Triple-negative breast cancer patients are more likely to achieve a pathologic complete response after neoadjuvant chemotherapy compared to others breast cancer subtypes but those who do not still have poor prognosis [7][8][10]. The aim of this study was to identify prognostic factors in triple-negative breast cancer patients receiving neoadjuvant chemotherapy.

We found that axillary lymph node metastasis following NAC is the most important prognostic factor in women with TNBC. Lymph node response to NAC appears as the central determinant of the prognosis (metastasis-free survival) with a poorer prognosis when lymph nodes were involved (HR = 3.89, CI95% [2.42; 6.25]; P < 0.0001) while persistence of tumor disease in breast after NAC is not significant (HR = 1.35; CI95% [0.74; 2.44]; P = 0.33) in multivariate analysis.

Evidence from various studies has revealed that pCR after NAC is the most important prognostic factor for long-term outcome in TNBC [11]. However, there is no general agreement on the actual definition of pCR. Indeed, in both clinical trials and daily practice, different definitions of pCR are used, including absence of invasive cancer in the breast only or in both the breast and axillary lymph nodes, and absence of invasive and in-situ cancer in the breast only or in both the breast and axillary lymph nodes. The prognostic impact of pCR after NAC was only found to be true when pCR was defined as no residual disease present in both the breast and axilla (ypT0, ypN0 excluding ductal carcinoma in situ). In contrast patients with extensive nodal involvement after NAC have a very poor outcome [12]. Our study corroborates these results and highlights that eradication of lymph node disease is probably the major prognostic factor for pathological response in patients with node involvement. Lymph node disease after NAC should therefore be interpreted as a 'distant metastatic marker'.

There are conflicting results on the prevalence of lymph node metastasis at the time of diagnosis in TNBC patients [13]. Some studies described a higher prevalence of lymph node metastasis in TNBC [14] while others have found no statistical differences [15] or even an inverse association between TNBC and lymph node metastasis [16]. The main theory is that TNBC seems to disseminate to axillary nodes and bones less frequently than non-TNBC, presenting a preferential hematogenous dissemination [17][18] with a proclivity to develop metastatic deposition in the brain and lungs [13]. These different routes of metastatic spread may explain differences in recurrence and patient mortality rates [19].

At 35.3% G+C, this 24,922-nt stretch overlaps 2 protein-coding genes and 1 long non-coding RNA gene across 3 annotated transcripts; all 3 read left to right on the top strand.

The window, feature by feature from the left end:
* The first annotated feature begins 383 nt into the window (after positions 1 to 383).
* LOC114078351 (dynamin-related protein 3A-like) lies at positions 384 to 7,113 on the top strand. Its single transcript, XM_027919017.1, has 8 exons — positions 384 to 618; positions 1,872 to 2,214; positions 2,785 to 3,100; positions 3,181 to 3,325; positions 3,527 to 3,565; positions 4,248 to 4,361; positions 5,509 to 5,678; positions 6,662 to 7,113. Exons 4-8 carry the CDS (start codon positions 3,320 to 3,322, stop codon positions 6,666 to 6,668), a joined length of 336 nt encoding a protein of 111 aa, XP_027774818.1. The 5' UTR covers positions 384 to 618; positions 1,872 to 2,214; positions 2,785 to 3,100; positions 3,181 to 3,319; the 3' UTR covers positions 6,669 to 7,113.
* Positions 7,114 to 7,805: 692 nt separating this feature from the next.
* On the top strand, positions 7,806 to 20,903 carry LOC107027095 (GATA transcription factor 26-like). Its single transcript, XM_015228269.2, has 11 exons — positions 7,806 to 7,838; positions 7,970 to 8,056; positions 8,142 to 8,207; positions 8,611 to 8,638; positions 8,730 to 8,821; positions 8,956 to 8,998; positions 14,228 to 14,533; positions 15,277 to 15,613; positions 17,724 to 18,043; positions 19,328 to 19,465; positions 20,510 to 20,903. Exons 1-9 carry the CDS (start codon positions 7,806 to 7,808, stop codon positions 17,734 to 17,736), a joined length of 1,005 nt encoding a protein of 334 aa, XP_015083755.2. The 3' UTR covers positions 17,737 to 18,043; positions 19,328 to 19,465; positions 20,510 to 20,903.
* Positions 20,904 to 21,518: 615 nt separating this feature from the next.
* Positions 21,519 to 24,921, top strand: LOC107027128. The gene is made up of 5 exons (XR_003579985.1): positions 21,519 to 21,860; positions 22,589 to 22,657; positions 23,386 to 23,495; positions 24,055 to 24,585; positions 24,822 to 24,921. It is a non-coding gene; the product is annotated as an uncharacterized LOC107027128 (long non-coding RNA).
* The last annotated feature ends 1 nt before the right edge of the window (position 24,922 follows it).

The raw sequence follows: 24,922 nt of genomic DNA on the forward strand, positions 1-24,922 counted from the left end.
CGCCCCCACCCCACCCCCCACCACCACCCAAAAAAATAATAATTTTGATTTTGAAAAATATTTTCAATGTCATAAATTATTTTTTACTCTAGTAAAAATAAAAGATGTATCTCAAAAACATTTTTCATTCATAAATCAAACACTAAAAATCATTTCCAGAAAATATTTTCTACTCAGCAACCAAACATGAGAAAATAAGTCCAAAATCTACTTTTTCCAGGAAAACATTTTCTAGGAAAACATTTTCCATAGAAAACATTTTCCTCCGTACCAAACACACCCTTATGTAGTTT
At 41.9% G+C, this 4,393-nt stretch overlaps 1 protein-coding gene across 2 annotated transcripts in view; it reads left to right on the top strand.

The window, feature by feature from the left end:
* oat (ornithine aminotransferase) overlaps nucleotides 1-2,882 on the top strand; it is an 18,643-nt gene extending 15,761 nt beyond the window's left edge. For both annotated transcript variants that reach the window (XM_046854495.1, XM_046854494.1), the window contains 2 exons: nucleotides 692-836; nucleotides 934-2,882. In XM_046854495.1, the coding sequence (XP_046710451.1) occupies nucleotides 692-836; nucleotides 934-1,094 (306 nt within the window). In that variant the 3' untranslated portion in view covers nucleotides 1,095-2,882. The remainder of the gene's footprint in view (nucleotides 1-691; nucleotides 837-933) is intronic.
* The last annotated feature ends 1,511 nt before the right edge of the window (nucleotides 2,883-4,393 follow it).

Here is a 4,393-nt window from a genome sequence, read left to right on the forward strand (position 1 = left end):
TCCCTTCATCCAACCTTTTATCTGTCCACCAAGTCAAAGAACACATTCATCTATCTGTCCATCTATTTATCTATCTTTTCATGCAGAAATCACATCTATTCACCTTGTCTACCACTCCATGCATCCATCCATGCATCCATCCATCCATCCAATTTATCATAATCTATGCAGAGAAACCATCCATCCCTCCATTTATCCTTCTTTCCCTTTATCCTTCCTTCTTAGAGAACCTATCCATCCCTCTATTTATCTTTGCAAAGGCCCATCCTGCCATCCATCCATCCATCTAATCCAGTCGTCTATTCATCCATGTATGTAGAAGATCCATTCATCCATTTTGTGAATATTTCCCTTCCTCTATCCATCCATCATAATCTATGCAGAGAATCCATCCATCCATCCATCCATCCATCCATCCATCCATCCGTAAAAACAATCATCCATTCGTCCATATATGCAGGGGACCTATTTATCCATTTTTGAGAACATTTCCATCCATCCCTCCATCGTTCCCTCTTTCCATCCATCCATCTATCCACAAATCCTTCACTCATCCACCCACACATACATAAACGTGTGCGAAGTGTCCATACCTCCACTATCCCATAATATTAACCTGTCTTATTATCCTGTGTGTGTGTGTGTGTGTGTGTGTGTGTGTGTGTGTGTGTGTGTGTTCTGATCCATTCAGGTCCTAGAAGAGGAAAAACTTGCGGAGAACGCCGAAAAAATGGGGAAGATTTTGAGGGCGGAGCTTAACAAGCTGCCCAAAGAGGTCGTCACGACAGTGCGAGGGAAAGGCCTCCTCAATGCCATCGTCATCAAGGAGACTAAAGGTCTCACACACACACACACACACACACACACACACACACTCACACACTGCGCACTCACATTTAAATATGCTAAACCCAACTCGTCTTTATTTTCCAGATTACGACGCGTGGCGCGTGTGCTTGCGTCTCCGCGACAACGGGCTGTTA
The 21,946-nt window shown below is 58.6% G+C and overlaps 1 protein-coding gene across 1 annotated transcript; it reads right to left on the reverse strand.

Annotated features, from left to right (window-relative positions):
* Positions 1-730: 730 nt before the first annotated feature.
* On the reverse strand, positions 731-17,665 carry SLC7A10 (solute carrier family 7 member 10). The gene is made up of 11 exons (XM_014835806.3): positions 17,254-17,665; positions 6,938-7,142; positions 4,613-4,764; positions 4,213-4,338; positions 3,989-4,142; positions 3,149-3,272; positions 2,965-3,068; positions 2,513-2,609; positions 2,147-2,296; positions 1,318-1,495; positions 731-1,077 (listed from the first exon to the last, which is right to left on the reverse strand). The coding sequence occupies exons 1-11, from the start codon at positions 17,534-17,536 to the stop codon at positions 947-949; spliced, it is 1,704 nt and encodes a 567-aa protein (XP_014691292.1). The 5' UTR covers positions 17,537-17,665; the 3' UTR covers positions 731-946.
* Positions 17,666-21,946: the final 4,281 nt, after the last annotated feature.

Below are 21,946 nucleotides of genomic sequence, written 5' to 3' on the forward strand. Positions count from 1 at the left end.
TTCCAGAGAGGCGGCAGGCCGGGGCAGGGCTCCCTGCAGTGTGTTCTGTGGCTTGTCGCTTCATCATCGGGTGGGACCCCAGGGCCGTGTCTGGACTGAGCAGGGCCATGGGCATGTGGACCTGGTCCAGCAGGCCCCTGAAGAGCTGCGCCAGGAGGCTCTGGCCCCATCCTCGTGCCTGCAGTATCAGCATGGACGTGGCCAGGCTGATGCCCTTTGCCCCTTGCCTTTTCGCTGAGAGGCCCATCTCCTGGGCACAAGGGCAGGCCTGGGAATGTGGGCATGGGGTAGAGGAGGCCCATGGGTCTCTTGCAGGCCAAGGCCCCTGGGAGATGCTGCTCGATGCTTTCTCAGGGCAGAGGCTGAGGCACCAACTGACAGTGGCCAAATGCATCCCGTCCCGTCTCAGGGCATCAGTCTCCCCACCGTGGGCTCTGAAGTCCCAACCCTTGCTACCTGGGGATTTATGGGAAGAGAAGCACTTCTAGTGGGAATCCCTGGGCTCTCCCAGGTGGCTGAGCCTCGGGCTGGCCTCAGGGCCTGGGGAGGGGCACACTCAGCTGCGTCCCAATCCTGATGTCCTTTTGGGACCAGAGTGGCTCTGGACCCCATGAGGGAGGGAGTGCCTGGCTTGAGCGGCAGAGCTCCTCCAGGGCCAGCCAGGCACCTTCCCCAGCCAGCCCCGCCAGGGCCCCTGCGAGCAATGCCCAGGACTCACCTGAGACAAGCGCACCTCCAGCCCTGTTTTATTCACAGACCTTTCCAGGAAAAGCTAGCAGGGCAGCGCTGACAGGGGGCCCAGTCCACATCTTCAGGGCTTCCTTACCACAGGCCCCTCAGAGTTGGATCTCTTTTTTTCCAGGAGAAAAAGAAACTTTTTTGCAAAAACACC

Moreover, some authors have argued that basal-like tumors do not seem to obey the 'size-node' rule. For ER-negative, HER2-negative breast cancer, nodal status was almost independent of tumor size with a relatively constant trend for axillary metastases at ~20%. Conversely, for ER-positive or HER2-positive breast cancer, there was a strong, almost linear, correlation between tumor size and development of axillary metastasis [14][20]. Despite being in a neoadjuvant setting, our results appear to agree with this, as there was no association between tumor size and post-NAC lymph node disease for TNBC.

As previously demonstrated, we also showed that Elston and Ellis grade is a significant predictor of metastasis free survival in TNBC with poorer prognosis for grade III patients, even if TNBC are more likely to be high grade tumors [21][22][14] [23].